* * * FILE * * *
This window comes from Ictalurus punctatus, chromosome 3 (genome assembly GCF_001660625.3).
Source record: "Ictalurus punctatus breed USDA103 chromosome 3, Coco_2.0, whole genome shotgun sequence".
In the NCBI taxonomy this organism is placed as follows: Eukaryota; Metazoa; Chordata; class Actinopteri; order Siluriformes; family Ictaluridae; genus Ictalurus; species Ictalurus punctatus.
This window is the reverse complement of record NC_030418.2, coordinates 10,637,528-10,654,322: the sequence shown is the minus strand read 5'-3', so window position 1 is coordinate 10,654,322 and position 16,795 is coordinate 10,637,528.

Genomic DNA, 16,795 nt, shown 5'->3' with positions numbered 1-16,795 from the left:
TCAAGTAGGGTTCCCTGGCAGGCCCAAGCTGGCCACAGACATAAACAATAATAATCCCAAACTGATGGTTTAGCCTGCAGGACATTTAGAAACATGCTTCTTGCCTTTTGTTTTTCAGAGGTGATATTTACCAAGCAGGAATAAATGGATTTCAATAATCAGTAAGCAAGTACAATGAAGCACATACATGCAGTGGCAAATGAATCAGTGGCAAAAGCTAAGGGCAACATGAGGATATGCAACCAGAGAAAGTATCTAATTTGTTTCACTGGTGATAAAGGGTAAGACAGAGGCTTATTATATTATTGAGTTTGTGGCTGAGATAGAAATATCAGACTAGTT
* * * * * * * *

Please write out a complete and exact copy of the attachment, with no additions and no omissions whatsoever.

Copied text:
This window comes from Ictalurus punctatus, chromosome 3 (genome assembly GCF_001660625.3).
Source record: "Ictalurus punctatus breed USDA103 chromosome 3, Coco_2.0, whole genome shotgun sequence".
In the NCBI taxonomy this organism is placed as follows: Eukaryota; Metazoa; Chordata; class Actinopteri; order Siluriformes; family Ictaluridae; genus Ictalurus; species Ictalurus punctatus.
This window is the reverse complement of record NC_030418.2, coordinates 10,637,528-10,654,322: the sequence shown is the minus strand read 5'-3', so window position 1 is coordinate 10,654,322 and position 16,795 is coordinate 10,637,528.

Genomic DNA, 16,795 nt, shown 5'->3' with positions numbered 1-16,795 from the left:
TCAAGTAGGGTTCCCTGGCAGGCCCAAGCTGGCCACAGACATAAACAATAATAATCCCAAACTGATGGTTTAGCCTGCAGGACATTTAGAAACATGCTTCTTGCCTTTTGTTTTTCAGAGGTGATATTTACCAAGCAGGAATAAATGGATTTCAATAATCAGTAAGCAAGTACAATGAAGCACATACATGCAGTGGCAAATGAATCAGTGGCAAAAGCTAAGGGCAACATGAGGATATGCAACCAGAGAAAGTATCTAATTTGTTTCACTGGTGATAAAGGGTAAGACAGAGGCTTATTATATTATTGAGTTTGTGGCTGAGATAGAAATATCAGACTAGTT